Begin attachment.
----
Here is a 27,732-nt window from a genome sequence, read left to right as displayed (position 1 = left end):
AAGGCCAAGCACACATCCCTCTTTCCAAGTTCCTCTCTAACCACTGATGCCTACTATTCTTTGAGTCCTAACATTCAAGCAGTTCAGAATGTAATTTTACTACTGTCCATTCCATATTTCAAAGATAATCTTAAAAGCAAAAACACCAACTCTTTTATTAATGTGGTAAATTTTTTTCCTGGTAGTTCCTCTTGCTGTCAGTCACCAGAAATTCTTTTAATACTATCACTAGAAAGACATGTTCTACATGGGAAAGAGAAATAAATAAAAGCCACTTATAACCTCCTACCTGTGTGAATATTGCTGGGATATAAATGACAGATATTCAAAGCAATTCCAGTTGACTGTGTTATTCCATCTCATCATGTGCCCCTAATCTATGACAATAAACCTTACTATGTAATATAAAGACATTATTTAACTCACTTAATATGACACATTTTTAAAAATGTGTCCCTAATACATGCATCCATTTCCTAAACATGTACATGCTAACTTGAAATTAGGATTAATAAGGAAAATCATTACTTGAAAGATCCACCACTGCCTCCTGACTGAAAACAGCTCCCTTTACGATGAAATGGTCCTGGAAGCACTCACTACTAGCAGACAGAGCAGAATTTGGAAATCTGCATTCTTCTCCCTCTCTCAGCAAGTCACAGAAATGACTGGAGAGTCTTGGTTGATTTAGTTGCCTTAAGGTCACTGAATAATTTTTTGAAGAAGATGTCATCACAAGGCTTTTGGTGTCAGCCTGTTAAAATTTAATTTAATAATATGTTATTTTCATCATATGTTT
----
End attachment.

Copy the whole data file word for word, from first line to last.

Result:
Here is a 27,732-nt window from a genome sequence, read left to right as displayed (position 1 = left end):
AAGGCCAAGCACACATCCCTCTTTCCAAGTTCCTCTCTAACCACTGATGCCTACTATTCTTTGAGTCCTAACATTCAAGCAGTTCAGAATGTAATTTTACTACTGTCCATTCCATATTTCAAAGATAATCTTAAAAGCAAAAACACCAACTCTTTTATTAATGTGGTAAATTTTTTTCCTGGTAGTTCCTCTTGCTGTCAGTCACCAGAAATTCTTTTAATACTATCACTAGAAAGACATGTTCTACATGGGAAAGAGAAATAAATAAAAGCCACTTATAACCTCCTACCTGTGTGAATATTGCTGGGATATAAATGACAGATATTCAAAGCAATTCCAGTTGACTGTGTTATTCCATCTCATCATGTGCCCCTAATCTATGACAATAAACCTTACTATGTAATATAAAGACATTATTTAACTCACTTAATATGACACATTTTTAAAAATGTGTCCCTAATACATGCATCCATTTCCTAAACATGTACATGCTAACTTGAAATTAGGATTAATAAGGAAAATCATTACTTGAAAGATCCACCACTGCCTCCTGACTGAAAACAGCTCCCTTTACGATGAAATGGTCCTGGAAGCACTCACTACTAGCAGACAGAGCAGAATTTGGAAATCTGCATTCTTCTCCCTCTCTCAGCAAGTCACAGAAATGACTGGAGAGTCTTGGTTGATTTAGTTGCCTTAAGGTCACTGAATAATTTTTTGAAGAAGATGTCATCACAAGGCTTTTGGTGTCAGCCTGTTAAAATTTAATTTAATAATATGTTATTTTCATCATATGTTT